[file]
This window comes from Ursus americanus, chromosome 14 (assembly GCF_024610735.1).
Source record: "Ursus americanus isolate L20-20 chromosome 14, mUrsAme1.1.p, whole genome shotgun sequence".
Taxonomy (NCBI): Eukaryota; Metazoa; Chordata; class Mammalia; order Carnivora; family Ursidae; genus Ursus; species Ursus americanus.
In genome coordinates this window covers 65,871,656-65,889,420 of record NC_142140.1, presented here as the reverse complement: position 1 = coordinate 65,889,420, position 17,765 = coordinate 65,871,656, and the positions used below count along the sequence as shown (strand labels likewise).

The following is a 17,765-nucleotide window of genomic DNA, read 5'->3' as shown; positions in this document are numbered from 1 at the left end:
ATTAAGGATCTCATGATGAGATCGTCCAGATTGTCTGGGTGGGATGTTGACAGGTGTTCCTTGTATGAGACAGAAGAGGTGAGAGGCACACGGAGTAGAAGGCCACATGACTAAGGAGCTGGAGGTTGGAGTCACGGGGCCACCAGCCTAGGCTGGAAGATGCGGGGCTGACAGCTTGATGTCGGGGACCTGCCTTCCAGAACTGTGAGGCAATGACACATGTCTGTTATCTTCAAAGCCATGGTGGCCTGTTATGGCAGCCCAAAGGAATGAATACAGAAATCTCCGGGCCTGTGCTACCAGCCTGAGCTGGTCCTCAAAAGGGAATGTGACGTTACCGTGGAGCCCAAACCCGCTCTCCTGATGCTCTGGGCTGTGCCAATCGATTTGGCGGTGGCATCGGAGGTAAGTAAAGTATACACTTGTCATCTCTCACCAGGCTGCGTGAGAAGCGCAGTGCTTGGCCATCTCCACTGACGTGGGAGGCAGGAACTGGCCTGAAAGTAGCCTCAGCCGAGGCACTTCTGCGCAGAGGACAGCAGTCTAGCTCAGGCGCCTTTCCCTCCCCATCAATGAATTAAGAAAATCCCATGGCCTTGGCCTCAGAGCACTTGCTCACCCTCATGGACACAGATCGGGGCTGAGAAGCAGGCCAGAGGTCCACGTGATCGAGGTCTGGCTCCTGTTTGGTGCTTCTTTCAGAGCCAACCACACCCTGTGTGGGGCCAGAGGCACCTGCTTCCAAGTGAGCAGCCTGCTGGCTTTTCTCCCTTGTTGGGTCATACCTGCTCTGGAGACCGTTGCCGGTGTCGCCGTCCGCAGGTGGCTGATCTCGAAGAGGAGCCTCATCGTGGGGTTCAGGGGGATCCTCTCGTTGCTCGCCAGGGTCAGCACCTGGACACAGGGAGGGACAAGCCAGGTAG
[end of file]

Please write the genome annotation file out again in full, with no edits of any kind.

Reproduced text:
This window comes from Ursus americanus, chromosome 14 (assembly GCF_024610735.1).
Source record: "Ursus americanus isolate L20-20 chromosome 14, mUrsAme1.1.p, whole genome shotgun sequence".
Taxonomy (NCBI): Eukaryota; Metazoa; Chordata; class Mammalia; order Carnivora; family Ursidae; genus Ursus; species Ursus americanus.
In genome coordinates this window covers 65,871,656-65,889,420 of record NC_142140.1, presented here as the reverse complement: position 1 = coordinate 65,889,420, position 17,765 = coordinate 65,871,656, and the positions used below count along the sequence as shown (strand labels likewise).

The following is a 17,765-nucleotide window of genomic DNA, read 5'->3' as shown; positions in this document are numbered from 1 at the left end:
ATTAAGGATCTCATGATGAGATCGTCCAGATTGTCTGGGTGGGATGTTGACAGGTGTTCCTTGTATGAGACAGAAGAGGTGAGAGGCACACGGAGTAGAAGGCCACATGACTAAGGAGCTGGAGGTTGGAGTCACGGGGCCACCAGCCTAGGCTGGAAGATGCGGGGCTGACAGCTTGATGTCGGGGACCTGCCTTCCAGAACTGTGAGGCAATGACACATGTCTGTTATCTTCAAAGCCATGGTGGCCTGTTATGGCAGCCCAAAGGAATGAATACAGAAATCTCCGGGCCTGTGCTACCAGCCTGAGCTGGTCCTCAAAAGGGAATGTGACGTTACCGTGGAGCCCAAACCCGCTCTCCTGATGCTCTGGGCTGTGCCAATCGATTTGGCGGTGGCATCGGAGGTAAGTAAAGTATACACTTGTCATCTCTCACCAGGCTGCGTGAGAAGCGCAGTGCTTGGCCATCTCCACTGACGTGGGAGGCAGGAACTGGCCTGAAAGTAGCCTCAGCCGAGGCACTTCTGCGCAGAGGACAGCAGTCTAGCTCAGGCGCCTTTCCCTCCCCATCAATGAATTAAGAAAATCCCATGGCCTTGGCCTCAGAGCACTTGCTCACCCTCATGGACACAGATCGGGGCTGAGAAGCAGGCCAGAGGTCCACGTGATCGAGGTCTGGCTCCTGTTTGGTGCTTCTTTCAGAGCCAACCACACCCTGTGTGGGGCCAGAGGCACCTGCTTCCAAGTGAGCAGCCTGCTGGCTTTTCTCCCTTGTTGGGTCATACCTGCTCTGGAGACCGTTGCCGGTGTCGCCGTCCGCAGGTGGCTGATCTCGAAGAGGAGCCTCATCGTGGGGTTCAGGGGGATCCTCTCGTTGCTCGCCAGGGTCAGCACCTGGACACAGGGAGGGACAAGCCAGGTAG